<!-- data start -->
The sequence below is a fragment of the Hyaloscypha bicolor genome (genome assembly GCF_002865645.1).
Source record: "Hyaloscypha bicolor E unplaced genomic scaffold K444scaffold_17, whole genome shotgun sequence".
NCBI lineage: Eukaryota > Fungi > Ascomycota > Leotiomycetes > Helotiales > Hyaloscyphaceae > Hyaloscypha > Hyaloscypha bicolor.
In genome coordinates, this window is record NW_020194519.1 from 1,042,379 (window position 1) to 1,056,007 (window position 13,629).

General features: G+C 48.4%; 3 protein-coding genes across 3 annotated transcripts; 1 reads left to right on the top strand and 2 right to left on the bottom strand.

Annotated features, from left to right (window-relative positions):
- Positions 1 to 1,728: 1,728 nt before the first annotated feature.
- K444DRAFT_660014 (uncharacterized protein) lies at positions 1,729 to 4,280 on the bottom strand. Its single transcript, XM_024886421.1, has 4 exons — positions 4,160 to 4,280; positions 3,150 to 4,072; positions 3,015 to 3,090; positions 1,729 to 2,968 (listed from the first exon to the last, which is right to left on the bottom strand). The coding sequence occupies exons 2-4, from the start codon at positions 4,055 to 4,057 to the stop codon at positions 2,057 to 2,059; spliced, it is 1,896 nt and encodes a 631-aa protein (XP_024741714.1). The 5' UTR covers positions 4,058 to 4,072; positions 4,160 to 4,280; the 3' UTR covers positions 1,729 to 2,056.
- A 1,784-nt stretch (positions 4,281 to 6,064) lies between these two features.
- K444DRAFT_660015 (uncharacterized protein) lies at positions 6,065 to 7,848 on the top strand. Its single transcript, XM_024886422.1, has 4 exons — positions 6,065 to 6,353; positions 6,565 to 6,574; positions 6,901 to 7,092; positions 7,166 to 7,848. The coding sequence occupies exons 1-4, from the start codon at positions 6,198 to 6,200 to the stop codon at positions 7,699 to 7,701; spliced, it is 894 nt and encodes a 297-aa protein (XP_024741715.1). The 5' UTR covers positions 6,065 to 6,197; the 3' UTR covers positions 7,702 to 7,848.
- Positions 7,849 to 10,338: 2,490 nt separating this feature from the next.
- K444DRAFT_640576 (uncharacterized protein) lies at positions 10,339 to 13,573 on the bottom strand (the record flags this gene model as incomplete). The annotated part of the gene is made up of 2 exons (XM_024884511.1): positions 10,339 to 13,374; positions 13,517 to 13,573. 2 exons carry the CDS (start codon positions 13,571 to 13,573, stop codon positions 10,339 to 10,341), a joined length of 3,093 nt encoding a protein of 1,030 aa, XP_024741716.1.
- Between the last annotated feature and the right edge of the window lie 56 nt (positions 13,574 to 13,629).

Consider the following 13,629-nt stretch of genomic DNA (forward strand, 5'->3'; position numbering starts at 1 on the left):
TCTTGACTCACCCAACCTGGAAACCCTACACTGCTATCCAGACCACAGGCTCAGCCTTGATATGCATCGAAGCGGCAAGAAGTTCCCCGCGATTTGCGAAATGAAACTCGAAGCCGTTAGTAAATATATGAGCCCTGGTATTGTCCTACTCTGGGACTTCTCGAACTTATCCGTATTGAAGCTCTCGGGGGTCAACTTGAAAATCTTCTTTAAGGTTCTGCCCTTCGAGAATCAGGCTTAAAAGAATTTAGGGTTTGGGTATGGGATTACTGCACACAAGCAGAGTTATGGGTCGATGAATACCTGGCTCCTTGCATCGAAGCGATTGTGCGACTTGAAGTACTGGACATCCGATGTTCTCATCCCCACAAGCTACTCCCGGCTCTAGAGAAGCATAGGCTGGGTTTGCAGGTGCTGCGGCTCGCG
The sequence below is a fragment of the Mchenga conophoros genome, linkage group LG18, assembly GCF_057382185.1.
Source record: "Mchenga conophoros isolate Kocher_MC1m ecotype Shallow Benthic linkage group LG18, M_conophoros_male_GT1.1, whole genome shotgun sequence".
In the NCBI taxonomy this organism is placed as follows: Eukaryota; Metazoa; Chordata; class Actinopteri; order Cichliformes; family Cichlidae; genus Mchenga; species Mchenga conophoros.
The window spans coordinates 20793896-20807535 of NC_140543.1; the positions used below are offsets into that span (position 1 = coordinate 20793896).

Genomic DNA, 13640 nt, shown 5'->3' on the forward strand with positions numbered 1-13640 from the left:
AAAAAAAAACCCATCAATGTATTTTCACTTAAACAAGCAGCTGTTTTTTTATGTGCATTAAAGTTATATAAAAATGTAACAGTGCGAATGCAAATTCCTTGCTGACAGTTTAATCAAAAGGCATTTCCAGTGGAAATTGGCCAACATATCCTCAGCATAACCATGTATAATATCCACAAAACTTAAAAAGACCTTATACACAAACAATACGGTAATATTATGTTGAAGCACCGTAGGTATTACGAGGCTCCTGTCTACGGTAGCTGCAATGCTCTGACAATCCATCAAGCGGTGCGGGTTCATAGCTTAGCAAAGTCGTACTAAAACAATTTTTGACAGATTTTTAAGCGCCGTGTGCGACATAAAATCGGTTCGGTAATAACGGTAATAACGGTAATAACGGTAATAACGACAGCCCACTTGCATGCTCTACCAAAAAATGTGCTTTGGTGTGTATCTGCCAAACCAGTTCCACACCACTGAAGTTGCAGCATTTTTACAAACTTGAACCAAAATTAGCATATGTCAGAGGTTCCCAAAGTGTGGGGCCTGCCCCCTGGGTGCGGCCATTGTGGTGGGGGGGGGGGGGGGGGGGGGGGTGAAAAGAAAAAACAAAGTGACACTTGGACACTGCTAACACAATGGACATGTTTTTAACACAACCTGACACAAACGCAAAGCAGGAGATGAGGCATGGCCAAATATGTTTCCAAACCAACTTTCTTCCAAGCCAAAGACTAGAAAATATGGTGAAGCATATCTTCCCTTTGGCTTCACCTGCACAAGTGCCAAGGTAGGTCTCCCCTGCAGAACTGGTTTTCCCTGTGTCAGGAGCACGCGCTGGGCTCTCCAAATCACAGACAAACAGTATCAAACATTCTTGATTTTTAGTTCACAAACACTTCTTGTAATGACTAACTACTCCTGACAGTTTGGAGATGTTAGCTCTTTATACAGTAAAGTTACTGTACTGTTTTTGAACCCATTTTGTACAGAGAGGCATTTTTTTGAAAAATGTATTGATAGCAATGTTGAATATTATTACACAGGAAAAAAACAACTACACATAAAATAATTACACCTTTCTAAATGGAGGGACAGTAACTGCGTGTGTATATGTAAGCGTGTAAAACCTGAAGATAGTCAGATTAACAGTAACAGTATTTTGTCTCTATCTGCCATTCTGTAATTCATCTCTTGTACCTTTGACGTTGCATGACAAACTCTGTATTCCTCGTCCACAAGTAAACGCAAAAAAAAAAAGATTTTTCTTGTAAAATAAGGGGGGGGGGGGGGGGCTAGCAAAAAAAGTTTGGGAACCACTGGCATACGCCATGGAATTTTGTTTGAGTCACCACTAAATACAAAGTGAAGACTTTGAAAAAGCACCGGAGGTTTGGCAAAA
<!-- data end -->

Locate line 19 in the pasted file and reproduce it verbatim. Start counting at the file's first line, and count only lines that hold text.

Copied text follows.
The window spans coordinates 20793896-20807535 of NC_140543.1; the positions used below are offsets into that span (position 1 = coordinate 20793896).